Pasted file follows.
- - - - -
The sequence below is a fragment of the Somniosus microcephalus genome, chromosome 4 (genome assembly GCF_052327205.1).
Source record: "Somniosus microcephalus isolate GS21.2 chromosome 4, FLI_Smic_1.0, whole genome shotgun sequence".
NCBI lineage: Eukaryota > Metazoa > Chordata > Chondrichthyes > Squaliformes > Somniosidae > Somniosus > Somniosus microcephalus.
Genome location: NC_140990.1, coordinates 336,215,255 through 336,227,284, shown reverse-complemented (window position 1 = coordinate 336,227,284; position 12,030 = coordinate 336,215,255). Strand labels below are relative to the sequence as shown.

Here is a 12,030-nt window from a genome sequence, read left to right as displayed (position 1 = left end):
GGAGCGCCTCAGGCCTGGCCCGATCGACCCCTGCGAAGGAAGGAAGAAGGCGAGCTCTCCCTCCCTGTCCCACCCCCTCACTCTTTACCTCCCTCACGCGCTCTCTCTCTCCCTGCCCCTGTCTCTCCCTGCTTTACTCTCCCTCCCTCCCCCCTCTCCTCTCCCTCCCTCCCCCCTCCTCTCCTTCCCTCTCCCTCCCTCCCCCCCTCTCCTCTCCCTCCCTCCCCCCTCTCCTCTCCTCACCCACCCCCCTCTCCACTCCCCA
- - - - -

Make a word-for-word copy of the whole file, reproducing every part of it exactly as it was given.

The sequence below is a fragment of the Somniosus microcephalus genome, chromosome 4 (genome assembly GCF_052327205.1).
Source record: "Somniosus microcephalus isolate GS21.2 chromosome 4, FLI_Smic_1.0, whole genome shotgun sequence".
NCBI lineage: Eukaryota > Metazoa > Chordata > Chondrichthyes > Squaliformes > Somniosidae > Somniosus > Somniosus microcephalus.
Genome location: NC_140990.1, coordinates 336,215,255 through 336,227,284, shown reverse-complemented (window position 1 = coordinate 336,227,284; position 12,030 = coordinate 336,215,255). Strand labels below are relative to the sequence as shown.

Here is a 12,030-nt window from a genome sequence, read left to right as displayed (position 1 = left end):
GGAGCGCCTCAGGCCTGGCCCGATCGACCCCTGCGAAGGAAGGAAGAAGGCGAGCTCTCCCTCCCTGTCCCACCCCCTCACTCTTTACCTCCCTCACGCGCTCTCTCTCTCCCTGCCCCTGTCTCTCCCTGCTTTACTCTCCCTCCCTCCCCCCTCTCCTCTCCCTCCCTCCCCCCTCCTCTCCTTCCCTCTCCCTCCCTCCCCCCCTCTCCTCTCCCTCCCTCCCCCCTCTCCTCTCCTCACCCACCCCCCTCTCCACTCCCCA